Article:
Good pelvic floor muscle function is important – but how do you use these muscles? And how do you know if you are doing it correctly?
How to contract the pelvic floor:
- You can do the exercises lying, sitting or standing. When you first start it’s easier to do them lying down, with your knees bent.
- Ensure your thighs and tummy are relaxed.
- Try to squeeze and lift up inside as though you were trying to stop the flow of urine, or stop passing wind
- For women – you could imagine you were trying to squeeze around a tampon and pull it up inside. You should feel a sensation around the vagina, anus and perineum (the skin between the vagina and the anus).
- For men – imagine you are trying to lift the testicles, or retract the penis. Sometimes we call this a “nuts to guts” sensation! You should also feel a sense of tightening around the anus, so that you feel it at the front and the back.
Be careful not to use other muscles!
- Take care to isolate the correct muscles and not bring in others such as buttocks, upper abdominals or thighs.
- There should be a sense of pulling in of the lower tummy at the same time as you contract the pelvic floor, however there should NOT be a sucking in under the ribs or a rising of the chest.
- Be sure that you can let go fully and easily after each pelvic floor muscle contraction. If you are having trouble with this it could mean your muscles are too tight. (Contact your local pelvic health physio as the treatment for this is different).
Working out a training programme:
- Ideally you should be able to feel a correct muscle contraction of the pelvic floor and lower abdomen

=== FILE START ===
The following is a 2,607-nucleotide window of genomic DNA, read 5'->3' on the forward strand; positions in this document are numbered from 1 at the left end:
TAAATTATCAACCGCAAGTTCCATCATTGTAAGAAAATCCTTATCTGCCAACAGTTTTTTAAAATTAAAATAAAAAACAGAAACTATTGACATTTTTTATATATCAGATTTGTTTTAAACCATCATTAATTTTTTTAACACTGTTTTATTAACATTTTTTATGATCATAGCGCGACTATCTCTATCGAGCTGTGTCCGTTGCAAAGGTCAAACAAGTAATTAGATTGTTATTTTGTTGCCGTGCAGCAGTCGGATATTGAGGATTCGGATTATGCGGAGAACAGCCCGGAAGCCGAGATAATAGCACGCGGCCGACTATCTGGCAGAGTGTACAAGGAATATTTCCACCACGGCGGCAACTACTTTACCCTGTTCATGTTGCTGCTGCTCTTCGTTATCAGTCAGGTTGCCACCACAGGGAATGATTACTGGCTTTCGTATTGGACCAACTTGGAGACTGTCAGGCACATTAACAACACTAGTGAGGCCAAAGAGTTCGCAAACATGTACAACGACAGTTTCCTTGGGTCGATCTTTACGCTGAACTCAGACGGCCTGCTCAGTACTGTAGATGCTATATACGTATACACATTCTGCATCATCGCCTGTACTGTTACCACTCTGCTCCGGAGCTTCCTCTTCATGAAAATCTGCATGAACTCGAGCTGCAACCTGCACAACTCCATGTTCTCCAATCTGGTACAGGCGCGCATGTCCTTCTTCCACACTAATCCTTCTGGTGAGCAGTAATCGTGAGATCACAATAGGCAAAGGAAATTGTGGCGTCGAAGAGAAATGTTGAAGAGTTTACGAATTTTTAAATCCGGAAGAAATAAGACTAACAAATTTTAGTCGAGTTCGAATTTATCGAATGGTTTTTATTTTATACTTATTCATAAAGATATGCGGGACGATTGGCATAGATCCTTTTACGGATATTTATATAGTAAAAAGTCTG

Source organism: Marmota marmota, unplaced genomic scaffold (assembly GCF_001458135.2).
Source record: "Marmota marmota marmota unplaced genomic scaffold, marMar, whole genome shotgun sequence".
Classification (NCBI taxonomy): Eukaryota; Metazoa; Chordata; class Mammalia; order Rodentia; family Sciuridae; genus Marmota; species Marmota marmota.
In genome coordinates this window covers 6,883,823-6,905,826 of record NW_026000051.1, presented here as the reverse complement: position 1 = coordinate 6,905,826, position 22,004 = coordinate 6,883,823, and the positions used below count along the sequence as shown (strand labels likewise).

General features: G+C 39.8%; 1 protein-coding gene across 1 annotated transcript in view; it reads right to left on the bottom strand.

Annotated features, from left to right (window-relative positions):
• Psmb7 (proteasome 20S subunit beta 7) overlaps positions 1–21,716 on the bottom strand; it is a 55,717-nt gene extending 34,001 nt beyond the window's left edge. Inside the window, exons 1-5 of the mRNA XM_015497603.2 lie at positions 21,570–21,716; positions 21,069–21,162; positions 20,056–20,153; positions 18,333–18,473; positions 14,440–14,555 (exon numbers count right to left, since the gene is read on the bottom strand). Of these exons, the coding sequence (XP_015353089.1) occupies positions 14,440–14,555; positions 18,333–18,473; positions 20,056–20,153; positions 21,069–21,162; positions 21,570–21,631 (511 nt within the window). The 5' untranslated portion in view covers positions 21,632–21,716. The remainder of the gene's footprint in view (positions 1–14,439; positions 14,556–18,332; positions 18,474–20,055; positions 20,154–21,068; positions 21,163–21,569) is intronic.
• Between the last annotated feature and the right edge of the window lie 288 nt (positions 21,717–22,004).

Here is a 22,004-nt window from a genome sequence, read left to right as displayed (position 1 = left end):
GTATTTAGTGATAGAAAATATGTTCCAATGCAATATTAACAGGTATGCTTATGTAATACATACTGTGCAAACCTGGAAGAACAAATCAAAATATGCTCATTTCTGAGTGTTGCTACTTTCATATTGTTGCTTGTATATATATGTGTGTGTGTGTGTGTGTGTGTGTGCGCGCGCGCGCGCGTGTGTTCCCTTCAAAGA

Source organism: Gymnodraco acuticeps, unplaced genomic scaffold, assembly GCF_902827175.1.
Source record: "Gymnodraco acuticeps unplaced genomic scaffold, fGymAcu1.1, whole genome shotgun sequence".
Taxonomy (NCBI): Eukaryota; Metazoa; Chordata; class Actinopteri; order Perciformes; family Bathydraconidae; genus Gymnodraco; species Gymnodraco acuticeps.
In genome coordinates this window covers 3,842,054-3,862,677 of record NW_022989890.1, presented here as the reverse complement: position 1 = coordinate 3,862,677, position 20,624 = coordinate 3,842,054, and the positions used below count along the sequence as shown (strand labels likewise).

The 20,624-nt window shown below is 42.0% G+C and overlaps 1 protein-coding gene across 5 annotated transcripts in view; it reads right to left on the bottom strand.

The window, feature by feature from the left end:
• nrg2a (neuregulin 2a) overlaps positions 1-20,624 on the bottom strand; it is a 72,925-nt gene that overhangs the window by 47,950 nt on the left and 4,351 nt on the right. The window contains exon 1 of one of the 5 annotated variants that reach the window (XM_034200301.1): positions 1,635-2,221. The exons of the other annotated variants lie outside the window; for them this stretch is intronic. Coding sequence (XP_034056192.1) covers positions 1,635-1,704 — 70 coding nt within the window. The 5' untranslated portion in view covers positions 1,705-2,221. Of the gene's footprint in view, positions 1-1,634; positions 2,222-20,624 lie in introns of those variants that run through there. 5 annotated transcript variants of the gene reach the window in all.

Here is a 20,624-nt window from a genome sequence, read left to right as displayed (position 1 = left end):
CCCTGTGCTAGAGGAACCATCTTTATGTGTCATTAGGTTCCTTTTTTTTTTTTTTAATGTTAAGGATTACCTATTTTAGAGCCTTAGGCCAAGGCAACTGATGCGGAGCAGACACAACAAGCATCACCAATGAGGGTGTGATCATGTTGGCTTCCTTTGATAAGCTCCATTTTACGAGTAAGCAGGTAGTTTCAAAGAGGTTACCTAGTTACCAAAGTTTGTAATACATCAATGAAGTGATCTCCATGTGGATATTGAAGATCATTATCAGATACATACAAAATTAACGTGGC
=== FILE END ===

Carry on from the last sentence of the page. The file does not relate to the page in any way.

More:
- Initially you may only be able to hold for 1-2 seconds, but as you get stronger build this up until you can hold for 10 seconds (this may take several months if your muscles are very weak to begin with).
- Build up to holding for 10 seconds.
- Ensure you relax fully between each contraction.
- Have a rest of 10 seconds between each contraction.
- Repeat ten times in a row – this is one set.
- Aim for 3-6 sets per day until you are able to hold easily for 10 x 10 seconds at maximum effort.
If you are unsure about what you are meant to do, or are having any symptoms of pelvic floor dysfunction (e.g. bladder or bowel control problems, sexual or pelvic pain, prolapse) please see a pelvic floor physiotherapist for further help and an individualised assessment.
Long term maintenance exercises:
Once you have strengthened your muscles, continue to carry out one set of pelvic floor exercises each day, to maintain strength and endurance over your lifetime.
Please note: Do NOT try to stop your flow of urine as a way of strengthening the pelvic floor, as the stopping and starting of the flow can interfere with bladder emptying. It is ok to do it as a test to see if you can stop the flow – if you can’t do this your pelvic floor is weak!